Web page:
Home Network Wireless

I know, I know, just a few days ago I said “…home network wiring before I moved in…”, well the times have certainly changed. I realized real fast that this was not necessary.

The main PC is my desktop with a wired connection to the router on my desk. The other desktop is in another room and has been using a Linksys WET11 bridge to connect to the WRT54G Wireless Router. All the other computers are laptops with wireless connectivity.

One of the concerns I had was that a wall between the office and 2nd PC was lined with 1/4″ mirrors and that the signal would not be able to penetrate this. Once I placed the computers in their new locations and hooked up the network there was no reason to go any further. One pleasant surprise was how much better the Comcast signal was at the new location.

I will probably still be doing some wiring, but it is not a priority at the current time.

On a side note I found it interesting how many wireless networks are unsecured in my area. I took my Nokia N770 for a ride around the neighborhood and just let it cycle through a search of available networks. Apparently people just hook up their wireless router and start working without making any changes to the default setup. At least 75% of the wireless networks visible were simply named Linksys or Netgear.

5 thoughts on “Home Network Wireless

  1. THe unsecured network thing is annoying here at times. I use a macbook and switch between windows and mac os fairly often. Sometimes in windows my computer keeps switching to this unsecured netwrk with a weaker signal. Really annoys me….. just as typing this I had a thought, why don’t I just block it! Duh!!!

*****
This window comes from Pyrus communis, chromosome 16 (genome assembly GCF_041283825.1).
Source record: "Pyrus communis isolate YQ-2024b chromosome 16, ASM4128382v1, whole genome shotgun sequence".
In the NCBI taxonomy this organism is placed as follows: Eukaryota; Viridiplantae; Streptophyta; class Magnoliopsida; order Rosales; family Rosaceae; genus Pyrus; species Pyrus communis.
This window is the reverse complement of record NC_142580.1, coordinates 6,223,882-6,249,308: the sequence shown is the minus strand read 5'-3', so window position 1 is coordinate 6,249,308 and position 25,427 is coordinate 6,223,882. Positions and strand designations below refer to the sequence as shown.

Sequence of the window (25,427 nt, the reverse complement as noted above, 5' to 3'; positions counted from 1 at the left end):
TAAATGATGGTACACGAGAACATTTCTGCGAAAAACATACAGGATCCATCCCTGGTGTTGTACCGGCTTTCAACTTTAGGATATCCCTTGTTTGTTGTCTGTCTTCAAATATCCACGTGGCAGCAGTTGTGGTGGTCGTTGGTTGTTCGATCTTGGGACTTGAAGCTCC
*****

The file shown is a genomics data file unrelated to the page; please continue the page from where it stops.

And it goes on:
Anyway thanks for letting this little white typing box be my thought processor too!

    If you ever sit on a train and watch the networks on a laptop / mobile phone it’s unbelievable just how many of them there are. What is this doing to our heads??

  2. I can not even imagine what the WiFi is like in a Major Metropolitan area. Glad this jarred a solution for you, lol….

  3. When I set up a wireless network for a private home, I regularly use these guidelines:
    1) Do not broadcast the Network Name.
    2) Name the Network something unique – using guidelines for passwords: Use UPPPER and lower case letters, numbers, and special characters of at least 8 characters in length.
    3) Set up WPA2 encryption – 128=bit key.
    4) Set up the list of MAC ids that will be allowed to connect to the Network. Yep, allowed.

    Yes, there’s some maintenance involved in adding a new device (say when your brother comes over with his iPod), but it keeps ALL the lurkers OUT.

    What do you think?

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